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Are the current notification criteria for Lyme borreliosis in Norway suitable? Results of an evaluation of Lyme borreliosis surveillance in Norway, 1995-2013


Bmc Public Health 16(): 729-729
Are the current notification criteria for Lyme borreliosis in Norway suitable? Results of an evaluation of Lyme borreliosis surveillance in Norway, 1995-2013
The approach to surveillance of Lyme borreliosis varies between countries, depending on the purpose of the surveillance system and the notification criteria used, which prevents direct comparison of national data. In Norway, Lyme borreliosis is notifiable to the Surveillance System for Communicable Diseases (MSIS). The current notification criteria include a combination of clinical and laboratory results for borrelia infection (excluding Erythema migrans) but there are indications that these criteria are not followed consistently by clinicians and by laboratories. Therefore, an evaluation of Lyme borreliosis surveillance in Norway was conducted to describe the purpose of the system and to assess the suitability of the current notification criteria in order to identify areas for improvement. The CDC Guidelines for Evaluation of Surveillance Systems were used to develop the assessment of the data quality, representativeness and acceptability of MSIS for surveillance of Lyme borreliosis. Data quality was assessed through a review of data from 1996 to 2013 in MSIS and a linkage of MSIS data from 2008 to 2012 with data from the Norwegian Patient Registry (NPR). Representativeness and acceptability were assessed through a survey sent to 23 diagnostic laboratories. Completeness of key variables for cases reported to MSIS was high, except for geographical location of exposureThe NPR-MSIS linkage identified 1047 cases in both registries, while 363 were only reported to MSIS and 3914 were only recorded in NPR. A higher proportion of cases found in both registries were recorded as neuroborreliosis in MSIS (84.4 %) than those cases found only in MSIS (20.1 %). The trend (average yearly increase or decrease in reported cases) of neuroborreliosis in MSIS was not significantly different from the trend for all other clinical manifestations recorded in MSIS in negative binomial regression (p = 0.3). The 16 surveyed laboratories (response proportion 70 %) indicated differences in testing practices and low acceptability of the notification criteria. Given the challenges associated with diagnosing Lyme borreliosis, the selected notification criteria should be closely linked with the purpose of the surveillance system. Restricting reportable Lyme borreliosis to neuroborreliosis may increase validity, while a more sensitive case definition (potentially including erythema migrans) may better reflect the true burden of disease. We recommend revising the current notification criteria in Norway to ensure that they are unambiguous for clinicians and laboratories.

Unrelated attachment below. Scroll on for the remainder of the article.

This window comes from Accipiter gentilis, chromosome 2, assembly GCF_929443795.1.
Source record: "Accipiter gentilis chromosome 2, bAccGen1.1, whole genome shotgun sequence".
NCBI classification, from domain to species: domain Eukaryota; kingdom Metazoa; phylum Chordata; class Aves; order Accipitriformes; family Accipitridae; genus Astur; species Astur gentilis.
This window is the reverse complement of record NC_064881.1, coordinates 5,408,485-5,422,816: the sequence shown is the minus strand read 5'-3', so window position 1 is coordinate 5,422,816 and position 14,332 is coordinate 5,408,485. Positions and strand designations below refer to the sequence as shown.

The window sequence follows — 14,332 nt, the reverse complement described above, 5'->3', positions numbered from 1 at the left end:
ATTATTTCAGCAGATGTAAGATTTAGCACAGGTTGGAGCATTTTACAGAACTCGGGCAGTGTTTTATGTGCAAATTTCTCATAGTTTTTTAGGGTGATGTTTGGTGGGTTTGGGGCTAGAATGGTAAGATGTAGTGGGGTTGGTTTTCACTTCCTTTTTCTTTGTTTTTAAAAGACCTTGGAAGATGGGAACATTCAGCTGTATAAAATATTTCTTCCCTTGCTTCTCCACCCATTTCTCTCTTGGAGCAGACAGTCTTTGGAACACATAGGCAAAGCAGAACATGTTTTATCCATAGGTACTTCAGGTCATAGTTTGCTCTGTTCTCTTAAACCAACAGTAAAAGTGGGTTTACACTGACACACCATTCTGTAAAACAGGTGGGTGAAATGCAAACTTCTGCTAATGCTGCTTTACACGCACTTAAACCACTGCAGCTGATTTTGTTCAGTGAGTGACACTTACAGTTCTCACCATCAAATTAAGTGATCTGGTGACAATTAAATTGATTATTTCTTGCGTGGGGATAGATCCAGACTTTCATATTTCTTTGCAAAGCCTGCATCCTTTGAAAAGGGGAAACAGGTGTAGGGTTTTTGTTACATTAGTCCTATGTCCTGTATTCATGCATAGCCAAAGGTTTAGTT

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Accession: 057230416

PMID: 27495236

DOI: 10.1186/s12889-016-3346-9



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